Austerity is ushering in a global recession
When the world's economic powers are slipping toward a global recession, tighter austerity is not the answer.
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When economies stop growing or contract, the opposite occurs. Economies can fall into vicious cycles of slower growth, lower tax revenues, spending cuts, and even slower growth.Skip to next paragraph
Robert is chancellor’s professor of public policy at the University of California at Berkeley. He has served in three national administrations, most recently as secretary of labor under President Clinton. Time Magazine named him one of the 10 most effective cabinet secretaries of the last century. He has written 13 books, including “The Work of Nations,” his latest best-seller “Aftershock: The Next Economy and America’s Future," and a new e-book, “Beyond Outrage.” He is also a founding editor of the American Prospect magazine and chairman of Common Cause.
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That’s what we’re seeing now.
What’s worse, nations are so intertwined that when every major economy is slowing the cumulative effect is larger.
With anemic growth in America and Europe, the Japanese economy comatose, and emerging markets (including China) pulling in their reins, the vicious cycle could become worldwide. If global demand for goods and services continues to fall behind the potential supply we’ll see unemployment rise further and growth slow even more — especially in Europe and the U.S.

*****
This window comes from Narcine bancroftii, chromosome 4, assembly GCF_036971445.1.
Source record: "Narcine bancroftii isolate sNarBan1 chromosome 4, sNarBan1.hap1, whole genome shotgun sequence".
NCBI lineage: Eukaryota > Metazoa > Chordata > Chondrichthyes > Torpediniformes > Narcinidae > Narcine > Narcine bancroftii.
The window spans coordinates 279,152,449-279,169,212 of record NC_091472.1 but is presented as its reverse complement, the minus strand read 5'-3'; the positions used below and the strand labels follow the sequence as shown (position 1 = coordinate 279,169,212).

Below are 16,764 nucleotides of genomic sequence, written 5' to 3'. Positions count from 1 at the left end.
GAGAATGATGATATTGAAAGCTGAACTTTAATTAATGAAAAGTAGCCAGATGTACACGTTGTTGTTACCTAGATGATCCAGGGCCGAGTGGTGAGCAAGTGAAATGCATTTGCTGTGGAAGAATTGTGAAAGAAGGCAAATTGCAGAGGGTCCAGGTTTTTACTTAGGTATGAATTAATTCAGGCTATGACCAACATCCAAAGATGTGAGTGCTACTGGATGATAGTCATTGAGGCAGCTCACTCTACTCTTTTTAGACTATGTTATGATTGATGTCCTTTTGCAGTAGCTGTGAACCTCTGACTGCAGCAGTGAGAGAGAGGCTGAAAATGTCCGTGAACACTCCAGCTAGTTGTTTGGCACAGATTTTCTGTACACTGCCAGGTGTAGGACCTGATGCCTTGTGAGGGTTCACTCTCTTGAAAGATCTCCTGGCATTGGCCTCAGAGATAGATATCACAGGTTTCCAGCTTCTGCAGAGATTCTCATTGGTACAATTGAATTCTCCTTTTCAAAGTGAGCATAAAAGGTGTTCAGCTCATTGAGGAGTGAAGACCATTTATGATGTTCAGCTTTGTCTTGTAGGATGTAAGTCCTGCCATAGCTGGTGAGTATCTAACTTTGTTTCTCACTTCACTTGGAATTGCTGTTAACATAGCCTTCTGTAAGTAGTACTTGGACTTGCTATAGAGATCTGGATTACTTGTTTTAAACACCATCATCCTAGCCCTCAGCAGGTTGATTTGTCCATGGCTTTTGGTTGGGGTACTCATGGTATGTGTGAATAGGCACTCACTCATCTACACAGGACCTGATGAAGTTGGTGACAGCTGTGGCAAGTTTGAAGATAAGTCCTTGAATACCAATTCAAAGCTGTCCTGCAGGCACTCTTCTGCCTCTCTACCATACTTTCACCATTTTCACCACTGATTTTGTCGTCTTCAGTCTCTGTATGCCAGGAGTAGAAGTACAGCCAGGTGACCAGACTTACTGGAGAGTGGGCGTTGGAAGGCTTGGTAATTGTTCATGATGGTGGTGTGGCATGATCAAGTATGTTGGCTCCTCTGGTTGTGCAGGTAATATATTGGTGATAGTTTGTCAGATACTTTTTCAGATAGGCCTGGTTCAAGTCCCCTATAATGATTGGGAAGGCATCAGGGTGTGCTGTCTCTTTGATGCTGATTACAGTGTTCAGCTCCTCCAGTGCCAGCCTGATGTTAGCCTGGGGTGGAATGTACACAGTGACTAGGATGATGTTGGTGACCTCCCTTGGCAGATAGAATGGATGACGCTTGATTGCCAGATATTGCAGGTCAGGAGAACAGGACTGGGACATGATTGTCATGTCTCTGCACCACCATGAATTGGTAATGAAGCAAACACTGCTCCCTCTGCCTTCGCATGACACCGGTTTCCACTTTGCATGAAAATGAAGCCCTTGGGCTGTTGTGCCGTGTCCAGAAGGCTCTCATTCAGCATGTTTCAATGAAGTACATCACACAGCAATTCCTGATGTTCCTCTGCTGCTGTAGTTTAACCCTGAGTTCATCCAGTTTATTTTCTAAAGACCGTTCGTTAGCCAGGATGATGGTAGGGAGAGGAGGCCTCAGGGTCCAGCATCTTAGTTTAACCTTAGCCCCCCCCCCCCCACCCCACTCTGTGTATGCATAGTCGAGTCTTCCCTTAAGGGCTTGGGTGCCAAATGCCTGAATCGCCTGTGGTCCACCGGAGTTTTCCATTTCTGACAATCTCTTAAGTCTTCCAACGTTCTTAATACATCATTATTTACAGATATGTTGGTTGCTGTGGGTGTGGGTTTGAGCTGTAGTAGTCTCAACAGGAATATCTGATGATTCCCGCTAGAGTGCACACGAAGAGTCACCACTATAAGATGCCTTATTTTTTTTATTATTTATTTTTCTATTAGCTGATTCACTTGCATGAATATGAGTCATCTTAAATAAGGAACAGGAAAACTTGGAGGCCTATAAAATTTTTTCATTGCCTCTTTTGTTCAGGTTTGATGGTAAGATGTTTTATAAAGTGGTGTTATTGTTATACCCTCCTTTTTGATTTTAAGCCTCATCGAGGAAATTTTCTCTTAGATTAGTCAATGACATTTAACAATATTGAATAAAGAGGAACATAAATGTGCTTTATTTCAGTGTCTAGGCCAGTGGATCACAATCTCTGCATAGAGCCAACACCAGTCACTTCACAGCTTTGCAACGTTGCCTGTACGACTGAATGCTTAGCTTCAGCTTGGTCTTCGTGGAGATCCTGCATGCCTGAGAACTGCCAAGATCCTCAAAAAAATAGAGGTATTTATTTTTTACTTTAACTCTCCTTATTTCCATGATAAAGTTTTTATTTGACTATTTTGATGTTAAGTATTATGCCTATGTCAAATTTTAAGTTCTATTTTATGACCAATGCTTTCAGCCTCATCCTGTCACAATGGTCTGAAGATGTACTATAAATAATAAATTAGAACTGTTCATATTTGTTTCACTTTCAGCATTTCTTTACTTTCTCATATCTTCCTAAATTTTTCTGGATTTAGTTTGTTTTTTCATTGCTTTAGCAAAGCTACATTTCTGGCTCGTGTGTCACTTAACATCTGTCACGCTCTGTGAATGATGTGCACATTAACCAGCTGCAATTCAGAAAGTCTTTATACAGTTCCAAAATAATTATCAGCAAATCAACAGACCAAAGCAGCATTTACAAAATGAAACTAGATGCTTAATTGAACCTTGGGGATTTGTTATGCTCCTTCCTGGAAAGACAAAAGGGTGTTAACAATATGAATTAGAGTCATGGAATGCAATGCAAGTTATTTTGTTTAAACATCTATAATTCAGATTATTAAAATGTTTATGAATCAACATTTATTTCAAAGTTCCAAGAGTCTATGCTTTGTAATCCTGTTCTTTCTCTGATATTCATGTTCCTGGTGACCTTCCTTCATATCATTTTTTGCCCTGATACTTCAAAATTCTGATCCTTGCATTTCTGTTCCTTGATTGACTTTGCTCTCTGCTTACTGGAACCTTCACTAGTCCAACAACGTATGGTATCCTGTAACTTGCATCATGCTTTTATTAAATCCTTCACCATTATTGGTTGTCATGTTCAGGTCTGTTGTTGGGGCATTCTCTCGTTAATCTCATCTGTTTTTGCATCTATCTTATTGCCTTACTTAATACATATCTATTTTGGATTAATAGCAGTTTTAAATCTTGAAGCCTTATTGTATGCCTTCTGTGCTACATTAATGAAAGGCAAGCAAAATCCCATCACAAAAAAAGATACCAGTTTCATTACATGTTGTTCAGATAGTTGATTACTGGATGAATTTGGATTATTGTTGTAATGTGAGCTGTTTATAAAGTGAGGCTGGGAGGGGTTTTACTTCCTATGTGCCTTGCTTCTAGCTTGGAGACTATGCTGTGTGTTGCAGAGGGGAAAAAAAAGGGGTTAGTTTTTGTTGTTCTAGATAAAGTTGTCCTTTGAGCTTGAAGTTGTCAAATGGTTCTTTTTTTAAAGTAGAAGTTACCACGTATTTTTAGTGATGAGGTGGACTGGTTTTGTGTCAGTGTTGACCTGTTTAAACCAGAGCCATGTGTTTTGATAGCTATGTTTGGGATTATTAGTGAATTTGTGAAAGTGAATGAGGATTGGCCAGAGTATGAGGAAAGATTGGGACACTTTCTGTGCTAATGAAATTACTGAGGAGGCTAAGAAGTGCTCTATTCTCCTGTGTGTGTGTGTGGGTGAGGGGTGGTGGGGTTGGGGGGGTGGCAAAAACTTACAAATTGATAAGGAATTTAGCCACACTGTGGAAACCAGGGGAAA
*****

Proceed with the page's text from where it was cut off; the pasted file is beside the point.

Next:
Central banks may try to reverse this course. Ben Bernanke and company at the Fed have committed themselves to near-zero interest rates for the next two years (not exactly a rousing endorsement of America’s economic prospects in the near term). Given the sharp slowdown in Germany, the European Central Bank might now feel some pressure to lower interest rates there – or at least delay the next increase.
But when growth is slowing so dramatically and unemployment is already high, monetary policy can’t possibly do it alone.
Without an expansionary fiscal policy, low interest rates have little effect. Companies won’t borrow in order to expand and hire more workers unless they have reasonable certainty they’ll have customers for what they produce. And consumers won’t borrow money to spend on goods and services unless they’re reasonably confident they’ll have jobs.
Fiscal austerity is the wrong medicine at the wrong time.
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